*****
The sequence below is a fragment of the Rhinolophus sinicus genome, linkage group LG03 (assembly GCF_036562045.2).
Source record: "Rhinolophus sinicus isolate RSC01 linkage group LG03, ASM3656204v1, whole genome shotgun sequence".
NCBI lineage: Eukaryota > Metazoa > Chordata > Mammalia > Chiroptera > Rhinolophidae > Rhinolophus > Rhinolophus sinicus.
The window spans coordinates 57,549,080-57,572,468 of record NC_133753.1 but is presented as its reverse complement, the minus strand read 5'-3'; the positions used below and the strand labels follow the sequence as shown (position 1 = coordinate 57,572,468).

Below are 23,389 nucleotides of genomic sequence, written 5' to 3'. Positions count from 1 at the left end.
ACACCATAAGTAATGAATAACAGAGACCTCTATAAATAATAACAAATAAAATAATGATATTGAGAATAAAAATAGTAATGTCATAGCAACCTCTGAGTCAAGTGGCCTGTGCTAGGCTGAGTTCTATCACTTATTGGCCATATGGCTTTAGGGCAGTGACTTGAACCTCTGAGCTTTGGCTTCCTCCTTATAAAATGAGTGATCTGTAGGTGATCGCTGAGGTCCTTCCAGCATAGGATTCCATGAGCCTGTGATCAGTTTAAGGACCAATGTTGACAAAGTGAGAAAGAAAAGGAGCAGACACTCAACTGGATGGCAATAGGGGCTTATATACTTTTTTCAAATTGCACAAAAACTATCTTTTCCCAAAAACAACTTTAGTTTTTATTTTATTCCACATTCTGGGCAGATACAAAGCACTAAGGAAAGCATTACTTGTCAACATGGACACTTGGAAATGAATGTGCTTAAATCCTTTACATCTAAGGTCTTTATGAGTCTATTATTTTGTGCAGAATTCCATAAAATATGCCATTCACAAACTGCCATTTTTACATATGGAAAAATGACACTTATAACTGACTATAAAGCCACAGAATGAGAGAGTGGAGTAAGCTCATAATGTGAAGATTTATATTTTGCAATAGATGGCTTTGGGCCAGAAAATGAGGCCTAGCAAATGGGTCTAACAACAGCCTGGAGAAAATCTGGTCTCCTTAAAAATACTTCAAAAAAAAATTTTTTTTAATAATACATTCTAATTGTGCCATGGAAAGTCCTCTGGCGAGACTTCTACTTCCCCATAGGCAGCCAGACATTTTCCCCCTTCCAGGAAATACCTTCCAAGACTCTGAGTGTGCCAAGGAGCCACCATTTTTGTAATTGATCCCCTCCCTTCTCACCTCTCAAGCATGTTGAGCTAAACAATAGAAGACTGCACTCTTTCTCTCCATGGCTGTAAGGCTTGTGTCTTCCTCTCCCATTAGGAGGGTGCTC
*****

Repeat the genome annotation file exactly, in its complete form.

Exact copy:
The sequence below is a fragment of the Rhinolophus sinicus genome, linkage group LG03 (assembly GCF_036562045.2).
Source record: "Rhinolophus sinicus isolate RSC01 linkage group LG03, ASM3656204v1, whole genome shotgun sequence".
NCBI lineage: Eukaryota > Metazoa > Chordata > Mammalia > Chiroptera > Rhinolophidae > Rhinolophus > Rhinolophus sinicus.
The window spans coordinates 57,549,080-57,572,468 of record NC_133753.1 but is presented as its reverse complement, the minus strand read 5'-3'; the positions used below and the strand labels follow the sequence as shown (position 1 = coordinate 57,572,468).

Below are 23,389 nucleotides of genomic sequence, written 5' to 3'. Positions count from 1 at the left end.
ACACCATAAGTAATGAATAACAGAGACCTCTATAAATAATAACAAATAAAATAATGATATTGAGAATAAAAATAGTAATGTCATAGCAACCTCTGAGTCAAGTGGCCTGTGCTAGGCTGAGTTCTATCACTTATTGGCCATATGGCTTTAGGGCAGTGACTTGAACCTCTGAGCTTTGGCTTCCTCCTTATAAAATGAGTGATCTGTAGGTGATCGCTGAGGTCCTTCCAGCATAGGATTCCATGAGCCTGTGATCAGTTTAAGGACCAATGTTGACAAAGTGAGAAAGAAAAGGAGCAGACACTCAACTGGATGGCAATAGGGGCTTATATACTTTTTTCAAATTGCACAAAAACTATCTTTTCCCAAAAACAACTTTAGTTTTTATTTTATTCCACATTCTGGGCAGATACAAAGCACTAAGGAAAGCATTACTTGTCAACATGGACACTTGGAAATGAATGTGCTTAAATCCTTTACATCTAAGGTCTTTATGAGTCTATTATTTTGTGCAGAATTCCATAAAATATGCCATTCACAAACTGCCATTTTTACATATGGAAAAATGACACTTATAACTGACTATAAAGCCACAGAATGAGAGAGTGGAGTAAGCTCATAATGTGAAGATTTATATTTTGCAATAGATGGCTTTGGGCCAGAAAATGAGGCCTAGCAAATGGGTCTAACAACAGCCTGGAGAAAATCTGGTCTCCTTAAAAATACTTCAAAAAAAAATTTTTTTTAATAATACATTCTAATTGTGCCATGGAAAGTCCTCTGGCGAGACTTCTACTTCCCCATAGGCAGCCAGACATTTTCCCCCTTCCAGGAAATACCTTCCAAGACTCTGAGTGTGCCAAGGAGCCACCATTTTTGTAATTGATCCCCTCCCTTCTCACCTCTCAAGCATGTTGAGCTAAACAATAGAAGACTGCACTCTTTCTCTCCATGGCTGTAAGGCTTGTGTCTTCCTCTCCCATTAGGAGGGTGCTC